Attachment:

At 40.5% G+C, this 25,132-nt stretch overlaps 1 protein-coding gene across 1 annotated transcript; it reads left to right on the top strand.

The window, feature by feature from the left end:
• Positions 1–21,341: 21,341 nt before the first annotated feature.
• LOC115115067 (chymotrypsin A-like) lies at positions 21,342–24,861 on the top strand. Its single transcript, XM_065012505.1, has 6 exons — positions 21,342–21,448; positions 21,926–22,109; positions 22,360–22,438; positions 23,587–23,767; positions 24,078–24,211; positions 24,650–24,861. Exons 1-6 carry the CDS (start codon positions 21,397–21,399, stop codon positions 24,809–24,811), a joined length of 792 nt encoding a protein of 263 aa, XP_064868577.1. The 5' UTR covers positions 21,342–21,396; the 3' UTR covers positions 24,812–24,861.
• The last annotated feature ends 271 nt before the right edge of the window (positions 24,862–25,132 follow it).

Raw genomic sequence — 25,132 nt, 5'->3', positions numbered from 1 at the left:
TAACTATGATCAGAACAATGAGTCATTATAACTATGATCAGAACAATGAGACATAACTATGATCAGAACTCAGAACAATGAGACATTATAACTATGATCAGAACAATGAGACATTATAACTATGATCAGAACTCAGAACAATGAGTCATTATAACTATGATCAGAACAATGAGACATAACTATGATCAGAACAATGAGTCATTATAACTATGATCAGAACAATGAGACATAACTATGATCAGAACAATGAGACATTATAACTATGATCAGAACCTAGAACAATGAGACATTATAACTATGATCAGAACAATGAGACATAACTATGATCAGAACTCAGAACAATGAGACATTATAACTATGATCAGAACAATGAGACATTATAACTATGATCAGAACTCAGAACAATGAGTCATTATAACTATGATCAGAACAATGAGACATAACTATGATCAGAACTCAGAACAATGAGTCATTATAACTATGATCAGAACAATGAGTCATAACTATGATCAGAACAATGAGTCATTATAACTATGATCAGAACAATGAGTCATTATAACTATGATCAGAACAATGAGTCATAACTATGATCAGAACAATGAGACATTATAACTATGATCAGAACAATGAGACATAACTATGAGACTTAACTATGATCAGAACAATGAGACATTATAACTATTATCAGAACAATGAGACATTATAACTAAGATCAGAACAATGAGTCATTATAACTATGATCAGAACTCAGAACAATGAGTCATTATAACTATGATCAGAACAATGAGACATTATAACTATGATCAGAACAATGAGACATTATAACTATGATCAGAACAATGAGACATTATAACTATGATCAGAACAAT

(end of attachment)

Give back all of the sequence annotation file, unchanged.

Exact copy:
At 40.5% G+C, this 25,132-nt stretch overlaps 1 protein-coding gene across 1 annotated transcript; it reads left to right on the top strand.

The window, feature by feature from the left end:
• Positions 1–21,341: 21,341 nt before the first annotated feature.
• LOC115115067 (chymotrypsin A-like) lies at positions 21,342–24,861 on the top strand. Its single transcript, XM_065012505.1, has 6 exons — positions 21,342–21,448; positions 21,926–22,109; positions 22,360–22,438; positions 23,587–23,767; positions 24,078–24,211; positions 24,650–24,861. Exons 1-6 carry the CDS (start codon positions 21,397–21,399, stop codon positions 24,809–24,811), a joined length of 792 nt encoding a protein of 263 aa, XP_064868577.1. The 5' UTR covers positions 21,342–21,396; the 3' UTR covers positions 24,812–24,861.
• The last annotated feature ends 271 nt before the right edge of the window (positions 24,862–25,132 follow it).

Raw genomic sequence — 25,132 nt, 5'->3', positions numbered from 1 at the left:
TAACTATGATCAGAACAATGAGTCATTATAACTATGATCAGAACAATGAGACATAACTATGATCAGAACTCAGAACAATGAGACATTATAACTATGATCAGAACAATGAGACATTATAACTATGATCAGAACTCAGAACAATGAGTCATTATAACTATGATCAGAACAATGAGACATAACTATGATCAGAACAATGAGTCATTATAACTATGATCAGAACAATGAGACATAACTATGATCAGAACAATGAGACATTATAACTATGATCAGAACCTAGAACAATGAGACATTATAACTATGATCAGAACAATGAGACATAACTATGATCAGAACTCAGAACAATGAGACATTATAACTATGATCAGAACAATGAGACATTATAACTATGATCAGAACTCAGAACAATGAGTCATTATAACTATGATCAGAACAATGAGACATAACTATGATCAGAACTCAGAACAATGAGTCATTATAACTATGATCAGAACAATGAGTCATAACTATGATCAGAACAATGAGTCATTATAACTATGATCAGAACAATGAGTCATTATAACTATGATCAGAACAATGAGTCATAACTATGATCAGAACAATGAGACATTATAACTATGATCAGAACAATGAGACATAACTATGAGACTTAACTATGATCAGAACAATGAGACATTATAACTATTATCAGAACAATGAGACATTATAACTAAGATCAGAACAATGAGTCATTATAACTATGATCAGAACTCAGAACAATGAGTCATTATAACTATGATCAGAACAATGAGACATTATAACTATGATCAGAACAATGAGACATTATAACTATGATCAGAACAATGAGACATTATAACTATGATCAGAACAAT